The black segments represent regions of mismatch between the reads and the contig and grey segments represent similarities. Note the clustering of reads at the contig ends and the fact that, for each end, the same part of the reads (right OR left) aligns with the host contig. The other reads scattered between the two ends do not represent junctions by transposition.



S8 Fig. Coordinates of alignments between a chimeric read and the virus genome and host transcriptome, as returned by blast.

These were used to compute an offset that identifies a junction between host and virus DNA (see S1 Text).



S1 Dataset. Moth sequences found integrated into AcMNPV genomes.

Contig names starting with “SEUC” are from Spodoptera exigua while those starting with “GBKU” are from Trichoplusia ni.



S2 Dataset. Blastn score and coordinates of all 27,504 chimeric reads on the AcMNPV genome and on moth contigs.

The “lineage” column indicates which population genomics dataset a given chimeric reads belongs to (TniG0: Trichoplusia ni G0; Tni1-10: Trichoplusia ni G10; Spodo1-10: Spodoptera exigua G10; see S1 Fig). The column “chimera_type” indicates whether the host-virus junction identified in a chimeric read pair lies within a read (intra-read) or between the two mates of a pair (inter-read). “Score” in column names refer to blast scores of reads against virus or host sequences. Sv, Srv, Erc, Ec, Ev, Src and Sc are positions of starts and ends of alignments returned by Blastn, as illustrated in S8 Fig. Asterisks in the “PCR” column indicate host-virus junctions that we were able to recover by PCR/Sanger sequencing.



S3 Dataset. Alignments of chimeric reads and moth contigs for all host-virus junctions involving a moth contig inserted in at least 10 different positions along the viral genome.

Contig names starting with “SEUC” or “Spodo” are from Spodoptera exigua.



S1 Text. Supplementary material and methods.




We thank three anonymous reviewers as well as Sarah Schaack and Paul Waters for comments on the manuscript, and Amine Chebbi for assistance with the assembly of the reads.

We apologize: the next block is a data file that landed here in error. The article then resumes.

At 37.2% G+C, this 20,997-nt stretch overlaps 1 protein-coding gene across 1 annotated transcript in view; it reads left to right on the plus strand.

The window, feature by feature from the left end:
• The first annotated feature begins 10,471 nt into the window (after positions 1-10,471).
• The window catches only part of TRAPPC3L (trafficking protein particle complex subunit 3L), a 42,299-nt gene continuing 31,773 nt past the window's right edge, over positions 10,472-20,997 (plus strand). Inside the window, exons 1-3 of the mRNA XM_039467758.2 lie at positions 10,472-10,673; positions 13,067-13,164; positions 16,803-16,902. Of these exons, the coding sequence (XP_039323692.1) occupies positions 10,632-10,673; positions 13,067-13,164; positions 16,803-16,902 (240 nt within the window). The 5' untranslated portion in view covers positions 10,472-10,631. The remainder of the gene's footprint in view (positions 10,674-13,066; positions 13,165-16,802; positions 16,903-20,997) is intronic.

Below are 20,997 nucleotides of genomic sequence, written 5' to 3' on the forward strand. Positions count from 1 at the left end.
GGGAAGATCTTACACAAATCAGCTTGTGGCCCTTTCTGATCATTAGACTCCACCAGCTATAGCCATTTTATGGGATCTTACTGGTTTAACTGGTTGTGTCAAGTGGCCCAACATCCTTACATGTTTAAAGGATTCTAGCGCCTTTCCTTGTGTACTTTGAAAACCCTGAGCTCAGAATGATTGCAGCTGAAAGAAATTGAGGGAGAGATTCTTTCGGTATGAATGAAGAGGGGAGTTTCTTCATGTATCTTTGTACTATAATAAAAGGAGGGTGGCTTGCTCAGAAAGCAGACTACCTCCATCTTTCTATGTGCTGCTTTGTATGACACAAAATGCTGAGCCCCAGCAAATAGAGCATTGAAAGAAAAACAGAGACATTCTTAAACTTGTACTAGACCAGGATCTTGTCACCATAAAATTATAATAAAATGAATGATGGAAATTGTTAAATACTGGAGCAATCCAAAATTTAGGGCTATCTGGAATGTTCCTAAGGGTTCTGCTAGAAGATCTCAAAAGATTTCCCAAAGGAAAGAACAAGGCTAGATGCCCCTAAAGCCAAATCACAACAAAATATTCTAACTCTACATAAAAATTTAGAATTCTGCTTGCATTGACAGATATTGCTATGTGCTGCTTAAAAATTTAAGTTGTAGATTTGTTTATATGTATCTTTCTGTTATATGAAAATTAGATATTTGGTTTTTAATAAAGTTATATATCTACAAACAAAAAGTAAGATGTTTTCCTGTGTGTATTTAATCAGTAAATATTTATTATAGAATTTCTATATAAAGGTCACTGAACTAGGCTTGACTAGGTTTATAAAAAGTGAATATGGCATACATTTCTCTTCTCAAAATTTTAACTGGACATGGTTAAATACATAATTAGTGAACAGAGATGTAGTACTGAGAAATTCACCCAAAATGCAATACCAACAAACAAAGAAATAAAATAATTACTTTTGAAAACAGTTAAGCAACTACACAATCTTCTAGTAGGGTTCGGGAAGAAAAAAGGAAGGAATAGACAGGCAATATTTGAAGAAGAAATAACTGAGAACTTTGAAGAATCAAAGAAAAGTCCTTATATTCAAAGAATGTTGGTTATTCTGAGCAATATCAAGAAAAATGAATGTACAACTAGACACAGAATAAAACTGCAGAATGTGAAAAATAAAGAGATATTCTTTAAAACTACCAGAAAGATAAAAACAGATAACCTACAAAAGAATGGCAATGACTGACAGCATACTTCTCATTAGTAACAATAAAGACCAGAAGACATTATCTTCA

Author Contributions

Conceived and designed the experiments: CG JP RC EAH. Performed the experiments: CG JP AC BM. Analyzed the data: CG JP RC EAH. Contributed reagents/materials/analysis tools: RC EAH. Wrote the paper: CG JP RC EAH.


  1. 1. Holzerlandt R, Orengo C, Kellam P, Alba MM. Identification of new herpesvirus gene homologs in the human genome. Genome Res. 2002;12(11):1739–48. doi: 10.1101/gr.334302. WOS:000179058300013. pmid:12421761
  2. 2. Hughes AL, Friedman R. Genome-wide survey for genes horizontally transferred from cellular organisms to baculoviruses. Mol Biol Evol. 2003;20(6):979–87. doi: 10.1093/molbev/msg107. WOS:000183138500015. pmid:12716988
  3. 3. Hughes AL, Friedman R. Poxvirus genome evolution by gene gain and loss. Mol Phylogen Evol. 2005;35(1):186–95. doi: 10.1016/j.ympev.2004.12.008 WOS:000227602600013.
  4. 4. Filee J, Chandler M. Gene Exchange and the Origin of Giant Viruses. Intervirology. 2010;53(5):354–61. doi: 10.1159/000312920. WOS:000278955300012. pmid:20551687
  5. 5. Moreira D, Brochier-Armanet C. Giant viruses, giant chimeras: The multiple evolutionary histories of Mimivirus genes. BMC Evol Biol. 2008;8. doi: 10.1186/1471-2148-8-12 WOS:000254052300001.
  6. 6. Legendre M, Lartigue A, Bertaux L, Jeudy S, Bartoli J, Lescot M, et al. In-depth study of Mollivirus sibericum, a new 30,000-y-old giant virus infecting Acanthamoeba. Proc Natl Acad Sci USA. 2015;112(38):E5327–E35. doi: 10.1073/pnas.1510795112. WOS:000361525100016. pmid:26351664
  7. 7. Moore PS, Boshoff C, Weiss RA, Chang Y. Molecular mimicry of human cytokine and cytokine response pathway genes by KSHV. Science. 1996;274(5293):1739–44. doi: 10.1126/science.274.5293.1739. WOS:A1996VW71200070. pmid:8939871